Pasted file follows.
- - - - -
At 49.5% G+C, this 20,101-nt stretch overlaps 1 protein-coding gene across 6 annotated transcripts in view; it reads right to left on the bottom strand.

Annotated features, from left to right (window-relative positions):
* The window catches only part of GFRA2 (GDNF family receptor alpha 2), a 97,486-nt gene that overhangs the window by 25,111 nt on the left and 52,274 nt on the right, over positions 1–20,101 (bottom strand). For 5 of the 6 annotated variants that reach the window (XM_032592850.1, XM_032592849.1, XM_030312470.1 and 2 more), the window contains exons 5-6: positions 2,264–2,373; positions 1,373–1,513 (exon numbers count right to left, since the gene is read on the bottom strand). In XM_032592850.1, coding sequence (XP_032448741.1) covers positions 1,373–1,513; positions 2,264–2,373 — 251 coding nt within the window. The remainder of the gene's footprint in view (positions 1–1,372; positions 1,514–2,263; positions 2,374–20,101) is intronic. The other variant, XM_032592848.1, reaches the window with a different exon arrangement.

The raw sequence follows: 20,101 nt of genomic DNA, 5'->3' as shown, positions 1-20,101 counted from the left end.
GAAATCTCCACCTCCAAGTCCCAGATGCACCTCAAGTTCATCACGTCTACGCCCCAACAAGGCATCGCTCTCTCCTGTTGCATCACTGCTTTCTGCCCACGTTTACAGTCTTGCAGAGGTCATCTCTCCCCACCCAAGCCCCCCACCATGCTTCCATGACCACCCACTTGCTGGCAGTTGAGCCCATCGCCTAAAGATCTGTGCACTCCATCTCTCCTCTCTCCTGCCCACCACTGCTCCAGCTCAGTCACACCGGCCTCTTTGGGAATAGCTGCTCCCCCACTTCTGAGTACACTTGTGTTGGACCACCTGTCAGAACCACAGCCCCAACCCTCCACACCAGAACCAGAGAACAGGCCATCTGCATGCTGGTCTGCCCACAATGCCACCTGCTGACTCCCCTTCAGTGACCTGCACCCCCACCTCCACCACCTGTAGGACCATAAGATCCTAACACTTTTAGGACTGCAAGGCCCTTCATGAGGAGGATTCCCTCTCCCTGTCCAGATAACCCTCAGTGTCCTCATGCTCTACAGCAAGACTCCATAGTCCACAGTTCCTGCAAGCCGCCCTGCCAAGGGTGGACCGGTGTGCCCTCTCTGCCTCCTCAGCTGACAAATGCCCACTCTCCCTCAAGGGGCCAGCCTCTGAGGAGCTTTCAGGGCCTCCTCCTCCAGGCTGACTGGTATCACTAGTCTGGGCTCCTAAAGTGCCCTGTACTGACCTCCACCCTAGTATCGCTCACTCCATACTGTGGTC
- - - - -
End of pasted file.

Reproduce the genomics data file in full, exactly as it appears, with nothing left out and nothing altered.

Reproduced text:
At 49.5% G+C, this 20,101-nt stretch overlaps 1 protein-coding gene across 6 annotated transcripts in view; it reads right to left on the bottom strand.

Annotated features, from left to right (window-relative positions):
* The window catches only part of GFRA2 (GDNF family receptor alpha 2), a 97,486-nt gene that overhangs the window by 25,111 nt on the left and 52,274 nt on the right, over positions 1–20,101 (bottom strand). For 5 of the 6 annotated variants that reach the window (XM_032592850.1, XM_032592849.1, XM_030312470.1 and 2 more), the window contains exons 5-6: positions 2,264–2,373; positions 1,373–1,513 (exon numbers count right to left, since the gene is read on the bottom strand). In XM_032592850.1, coding sequence (XP_032448741.1) covers positions 1,373–1,513; positions 2,264–2,373 — 251 coding nt within the window. The remainder of the gene's footprint in view (positions 1–1,372; positions 1,514–2,263; positions 2,374–20,101) is intronic. The other variant, XM_032592848.1, reaches the window with a different exon arrangement.

The raw sequence follows: 20,101 nt of genomic DNA, 5'->3' as shown, positions 1-20,101 counted from the left end.
GAAATCTCCACCTCCAAGTCCCAGATGCACCTCAAGTTCATCACGTCTACGCCCCAACAAGGCATCGCTCTCTCCTGTTGCATCACTGCTTTCTGCCCACGTTTACAGTCTTGCAGAGGTCATCTCTCCCCACCCAAGCCCCCCACCATGCTTCCATGACCACCCACTTGCTGGCAGTTGAGCCCATCGCCTAAAGATCTGTGCACTCCATCTCTCCTCTCTCCTGCCCACCACTGCTCCAGCTCAGTCACACCGGCCTCTTTGGGAATAGCTGCTCCCCCACTTCTGAGTACACTTGTGTTGGACCACCTGTCAGAACCACAGCCCCAACCCTCCACACCAGAACCAGAGAACAGGCCATCTGCATGCTGGTCTGCCCACAATGCCACCTGCTGACTCCCCTTCAGTGACCTGCACCCCCACCTCCACCACCTGTAGGACCATAAGATCCTAACACTTTTAGGACTGCAAGGCCCTTCATGAGGAGGATTCCCTCTCCCTGTCCAGATAACCCTCAGTGTCCTCATGCTCTACAGCAAGACTCCATAGTCCACAGTTCCTGCAAGCCGCCCTGCCAAGGGTGGACCGGTGTGCCCTCTCTGCCTCCTCAGCTGACAAATGCCCACTCTCCCTCAAGGGGCCAGCCTCTGAGGAGCTTTCAGGGCCTCCTCCTCCAGGCTGACTGGTATCACTAGTCTGGGCTCCTAAAGTGCCCTGTACTGACCTCCACCCTAGTATCGCTCACTCCATACTGTGGTC